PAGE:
Many professionals aspire to become managers. If you feel you’re a natural leader and enjoy being in that type of role, then a management position may be right for you. But know this: There are certain drawbacks associated with being the boss that you may not appreciate so much once you’re in that position. Here are a few to prepare for.
1. Your core skills can get rusty
Many people work hard to develop skills throughout their careers. For example, if you’re in IT, you probably made a strong effort to become an expert coder or software developer. Unfortunately, those skills might wane once you become a manager, and the reason boils down to not actually using them. Managers often spend a lot of time dealing with the administrative tasks involved in running a team, and as such, don’t have time to get their hands dirty like they used to. If you value the skills you worked hard on, be aware that they might take a hit if you’re promoted to manager.
2. You could wind up spending lots of time in meetings
Though meetings are often a part of office life for workers at all levels, managers are even more likely to spend their days in conference rooms. If you’re not a fan of meetings, you may want to think twice before pursuing a management position. This especially holds true if you have after-work or family obligations -- after all, meetings can often run late, leaving you trapped in the office after-hours when you’d rather be getting home.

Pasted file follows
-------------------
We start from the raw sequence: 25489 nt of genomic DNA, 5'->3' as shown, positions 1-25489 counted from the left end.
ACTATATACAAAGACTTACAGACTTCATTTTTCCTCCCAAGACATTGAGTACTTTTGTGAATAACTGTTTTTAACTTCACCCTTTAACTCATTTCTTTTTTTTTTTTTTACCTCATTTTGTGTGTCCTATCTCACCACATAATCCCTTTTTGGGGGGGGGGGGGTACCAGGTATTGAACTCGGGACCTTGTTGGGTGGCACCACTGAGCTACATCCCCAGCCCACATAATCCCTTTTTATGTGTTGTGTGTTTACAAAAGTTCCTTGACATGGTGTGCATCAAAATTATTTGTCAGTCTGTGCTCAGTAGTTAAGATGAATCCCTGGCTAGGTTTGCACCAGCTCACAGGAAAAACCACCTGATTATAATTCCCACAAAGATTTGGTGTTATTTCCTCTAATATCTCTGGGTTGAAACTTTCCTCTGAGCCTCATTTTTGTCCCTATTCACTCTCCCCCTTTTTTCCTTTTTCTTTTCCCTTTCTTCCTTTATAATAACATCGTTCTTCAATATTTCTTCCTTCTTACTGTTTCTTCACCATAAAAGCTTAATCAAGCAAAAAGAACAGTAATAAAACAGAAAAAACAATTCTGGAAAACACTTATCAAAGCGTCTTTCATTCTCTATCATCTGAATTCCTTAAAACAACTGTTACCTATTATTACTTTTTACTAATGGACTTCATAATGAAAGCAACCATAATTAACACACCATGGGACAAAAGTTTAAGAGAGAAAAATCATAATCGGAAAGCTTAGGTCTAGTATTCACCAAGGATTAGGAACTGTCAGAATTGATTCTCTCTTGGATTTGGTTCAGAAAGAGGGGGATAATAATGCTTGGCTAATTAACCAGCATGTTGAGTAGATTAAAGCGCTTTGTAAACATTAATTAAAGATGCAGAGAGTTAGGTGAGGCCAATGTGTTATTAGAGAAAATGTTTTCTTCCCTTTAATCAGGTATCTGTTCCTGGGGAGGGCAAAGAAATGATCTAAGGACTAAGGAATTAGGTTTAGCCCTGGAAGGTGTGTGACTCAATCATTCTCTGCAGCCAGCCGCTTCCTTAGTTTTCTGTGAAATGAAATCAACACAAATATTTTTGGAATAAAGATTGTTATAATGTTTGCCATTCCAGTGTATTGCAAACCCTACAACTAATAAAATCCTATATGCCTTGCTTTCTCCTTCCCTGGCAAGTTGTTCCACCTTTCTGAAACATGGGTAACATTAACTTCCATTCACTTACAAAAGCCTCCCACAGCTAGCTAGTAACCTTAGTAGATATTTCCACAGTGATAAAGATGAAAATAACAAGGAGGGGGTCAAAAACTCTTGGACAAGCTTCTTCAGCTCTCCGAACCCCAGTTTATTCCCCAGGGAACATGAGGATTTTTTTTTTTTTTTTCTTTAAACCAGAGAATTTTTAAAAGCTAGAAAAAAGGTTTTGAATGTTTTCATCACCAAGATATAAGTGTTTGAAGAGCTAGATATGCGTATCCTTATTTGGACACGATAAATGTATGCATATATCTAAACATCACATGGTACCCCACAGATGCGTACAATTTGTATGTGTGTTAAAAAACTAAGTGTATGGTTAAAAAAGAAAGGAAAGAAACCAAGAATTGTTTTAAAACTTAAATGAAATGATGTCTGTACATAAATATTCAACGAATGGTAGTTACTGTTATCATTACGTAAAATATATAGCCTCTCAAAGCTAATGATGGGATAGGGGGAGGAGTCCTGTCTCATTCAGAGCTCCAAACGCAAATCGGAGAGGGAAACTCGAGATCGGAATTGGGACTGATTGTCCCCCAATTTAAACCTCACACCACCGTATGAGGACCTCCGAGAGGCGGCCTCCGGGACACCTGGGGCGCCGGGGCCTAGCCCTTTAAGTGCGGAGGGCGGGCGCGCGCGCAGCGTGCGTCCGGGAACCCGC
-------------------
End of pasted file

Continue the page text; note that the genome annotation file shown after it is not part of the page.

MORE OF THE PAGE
3. You may need to have difficult conversations with people you like
Being a manager often means having to criticize other people or deliver news they’re not happy to hear. And in more extreme cases, it could mean being the person who has to fire someone, whether due to poor performance, internal restructuring, or financial issues within the company. Before you sign up to be a manager, make sure you’re comfortable conducting these conversations, keeping in mind that they’ll often happen with employees you like and respect.
4. Your workplace relationships can change
There’s a certain camaraderie that can exist among coworkers who are all on the same level. If you enjoy and value the relationships you’ve built with your colleagues, you may need to prepare to have them change once you become a manager. This especially holds true if you’re put in charge of your former peers. Even if you don’t wind up directly managing people you’re friendly with, they might change the way they speak or act around you once you become a manager, so you’ll need to accept the shift in that dynamic.
There are plenty of good reasons to become a manager, and going that route could propel your career in a positive direction. On the other hand, it’s critical that you understand what you’re getting into before taking on a management role. The last thing you want to do is accept that type of position, only to sorely regret it after the fact.